10%       Reading Project (Assignment is at the discretion of the instructor)

20%       Reading Response Essay

            40%       Daily work (journal, exercises, quizzes)

            10%       Final Examination


1.  To earn a passing grade (“A,” “B,” or “C”) students must have completed all

exams, paragraphs, and essays and achieved an average of 70% or better for the course.


2.  Students who have not met the course requirements or have not earned an  average of 70% or better for the complete course will need to retake ENGL  0310.




August 25                    First day of classes

September 1               Labor Day – UTEP Closed

September 10             Census Day-Classes dropped by this day are deleted from record

October 31                  Last day to drop a class with an automatic “W”

November 27-28         Thanksgiving Holiday – No Classes 

December 4                Last day of classes

December 5                Dead Day – NO CLASSES

December 8-12           FINAL EXAMS




            If a student has or suspects a disability and needs an accommodation, he/she should contact the Disabled Student Services Office (DSSO) at 747-5148 or at dss@utep.edu or go to Room 106 Union East Building.  The student is responsible for presenting to the instructor any DSS accommodation letters and instructions.





1.  Summary

It is fundamental to your academic experience to be able to summarize information.  You may be asked to summarize a lab report, a movie, an article, or a chapter.  Summarizing consists of two important skills: (1) identifying the important material in the text and (2) restating the text in your own words.  Since writing a summary consists of omitting minor information, it will always be shorter than the original text.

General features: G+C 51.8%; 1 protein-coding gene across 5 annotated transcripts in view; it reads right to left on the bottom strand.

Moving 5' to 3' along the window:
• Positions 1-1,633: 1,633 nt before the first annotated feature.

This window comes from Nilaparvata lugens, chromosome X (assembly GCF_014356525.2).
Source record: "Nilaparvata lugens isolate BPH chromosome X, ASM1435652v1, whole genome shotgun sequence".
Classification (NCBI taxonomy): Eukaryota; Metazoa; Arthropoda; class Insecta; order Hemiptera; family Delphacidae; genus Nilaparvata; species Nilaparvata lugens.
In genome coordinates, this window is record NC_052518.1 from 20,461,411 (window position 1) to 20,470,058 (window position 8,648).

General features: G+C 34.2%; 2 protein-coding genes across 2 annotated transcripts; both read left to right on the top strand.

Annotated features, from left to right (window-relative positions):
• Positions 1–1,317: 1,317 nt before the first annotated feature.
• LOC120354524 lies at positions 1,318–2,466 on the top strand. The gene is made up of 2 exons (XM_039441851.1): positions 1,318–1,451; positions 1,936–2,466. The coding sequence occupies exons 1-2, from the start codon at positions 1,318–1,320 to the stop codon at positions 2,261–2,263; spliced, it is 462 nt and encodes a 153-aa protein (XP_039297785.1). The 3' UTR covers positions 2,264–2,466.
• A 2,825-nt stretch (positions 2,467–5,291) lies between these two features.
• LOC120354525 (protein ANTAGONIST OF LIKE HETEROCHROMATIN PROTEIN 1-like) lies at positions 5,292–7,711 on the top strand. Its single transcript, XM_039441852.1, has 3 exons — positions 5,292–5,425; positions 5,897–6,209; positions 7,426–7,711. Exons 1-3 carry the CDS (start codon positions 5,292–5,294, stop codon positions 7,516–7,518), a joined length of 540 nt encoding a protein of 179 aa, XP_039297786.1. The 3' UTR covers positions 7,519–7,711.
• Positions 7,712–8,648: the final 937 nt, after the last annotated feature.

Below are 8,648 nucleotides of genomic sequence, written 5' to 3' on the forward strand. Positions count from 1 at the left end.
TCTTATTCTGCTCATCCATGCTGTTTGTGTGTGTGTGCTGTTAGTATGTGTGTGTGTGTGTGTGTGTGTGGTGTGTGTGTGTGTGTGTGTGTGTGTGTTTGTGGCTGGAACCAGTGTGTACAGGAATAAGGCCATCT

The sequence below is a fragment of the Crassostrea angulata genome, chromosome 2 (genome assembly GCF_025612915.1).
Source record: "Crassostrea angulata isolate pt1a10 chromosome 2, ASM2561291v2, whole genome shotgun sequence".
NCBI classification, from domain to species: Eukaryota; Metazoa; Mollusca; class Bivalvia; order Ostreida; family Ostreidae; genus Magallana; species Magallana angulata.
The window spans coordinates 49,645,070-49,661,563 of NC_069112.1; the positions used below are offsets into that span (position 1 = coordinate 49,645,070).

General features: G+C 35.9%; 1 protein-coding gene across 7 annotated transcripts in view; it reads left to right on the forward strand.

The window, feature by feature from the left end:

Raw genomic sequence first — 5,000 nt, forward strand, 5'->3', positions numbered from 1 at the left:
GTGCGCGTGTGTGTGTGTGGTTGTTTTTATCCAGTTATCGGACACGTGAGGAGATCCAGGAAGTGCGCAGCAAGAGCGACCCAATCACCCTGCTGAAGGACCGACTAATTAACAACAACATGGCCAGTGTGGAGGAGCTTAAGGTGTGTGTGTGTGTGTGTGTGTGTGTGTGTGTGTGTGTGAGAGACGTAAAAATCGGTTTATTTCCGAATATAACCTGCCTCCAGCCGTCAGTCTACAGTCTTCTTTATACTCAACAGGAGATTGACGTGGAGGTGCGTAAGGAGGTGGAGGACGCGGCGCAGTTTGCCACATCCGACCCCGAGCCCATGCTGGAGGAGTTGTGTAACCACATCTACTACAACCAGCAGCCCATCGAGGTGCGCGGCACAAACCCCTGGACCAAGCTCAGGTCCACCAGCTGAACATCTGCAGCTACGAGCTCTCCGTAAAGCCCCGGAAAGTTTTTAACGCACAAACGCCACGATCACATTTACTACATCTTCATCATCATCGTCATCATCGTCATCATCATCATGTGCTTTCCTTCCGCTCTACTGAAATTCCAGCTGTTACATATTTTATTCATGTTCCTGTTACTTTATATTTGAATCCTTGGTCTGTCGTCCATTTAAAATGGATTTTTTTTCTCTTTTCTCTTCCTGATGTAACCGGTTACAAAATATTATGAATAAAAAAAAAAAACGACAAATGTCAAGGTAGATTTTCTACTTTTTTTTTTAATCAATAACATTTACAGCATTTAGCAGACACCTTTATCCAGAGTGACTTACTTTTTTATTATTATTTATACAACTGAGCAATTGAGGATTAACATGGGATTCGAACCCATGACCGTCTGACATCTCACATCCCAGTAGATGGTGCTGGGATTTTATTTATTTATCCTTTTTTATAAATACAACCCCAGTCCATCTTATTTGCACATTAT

2.  Reading Analysis

Also important for academic success is the ability to identify and classify specific information from a text. In your reading analysis paragraphs, you will be asked to extract information from a text and paraphrase it in a well-developed paragraph.



3.  Reader Response

A reader response asks the reader to examine, explain, and defend her/his personal reaction to a reading.  You will be asked to explore why you like or dislike the reading, explain whether you agree or disagree with the author, identify the reading’s purpose, and critique the text.  There is no right or wrong answer to a reader response.  Nonetheless, it is important that you demonstrate an understanding of the reading and clearly explain and support your reactions.



4.  Journal Entries

Keeping a journal is helpful when clarifying your ideas and improving the fluency of your writing.  Though different teachers will have their own grading standards, in most cases, they do not revise spelling or grammar errors when evaluating journals.  Instead, a student’s journal entry will be evaluated on dedication and engagement.  Journal entries can consist of summaries, analyses, responses, reflections, syntheses, or refutations.








Instructor reserves the right to modify calendar to meet the needs of the class

or learning community.




Reading Across the Disciplines

Reading Project





Chapter 1


Chapters 24 & 25 will be assigned as needed throughout the semester

  Instructor will determine specific assignments


Journal 1




Chapter 2



Journal 2




Chapter 3



Journal 3



Chapter 4


Journal 4




Chapter 5



Journal 5




Chapter 6


Summary Paragraph

Journal 6




Chapter 7



Journal 7




Chapter  9



Journal 8




Chapter 10


Analysis Paragraph

Journal 9




Chapter 11



Journal 10




Chapter 17



Journal 11




Chapter 18


Reader Response


Journal 12




Chapter 19



Journal 13




Chapter 20




Journal 14




Chapter 22


Due: Reader Response Essay

Journal 15


Dec. 9


Final Exam

7:00 am to 9:45 am





For educational purposes only.

Owen M. Williamson - Education Bldg 211E - phone: (915) 747 7625 - fax: (915) 747 5655
The University of Texas at El Paso - 500 W. University Ave. - El Paso, TX 79968
Important Disclaimer

Creative Commons License
Open Courseware | OCW |This work is dedicated to the Public Domain..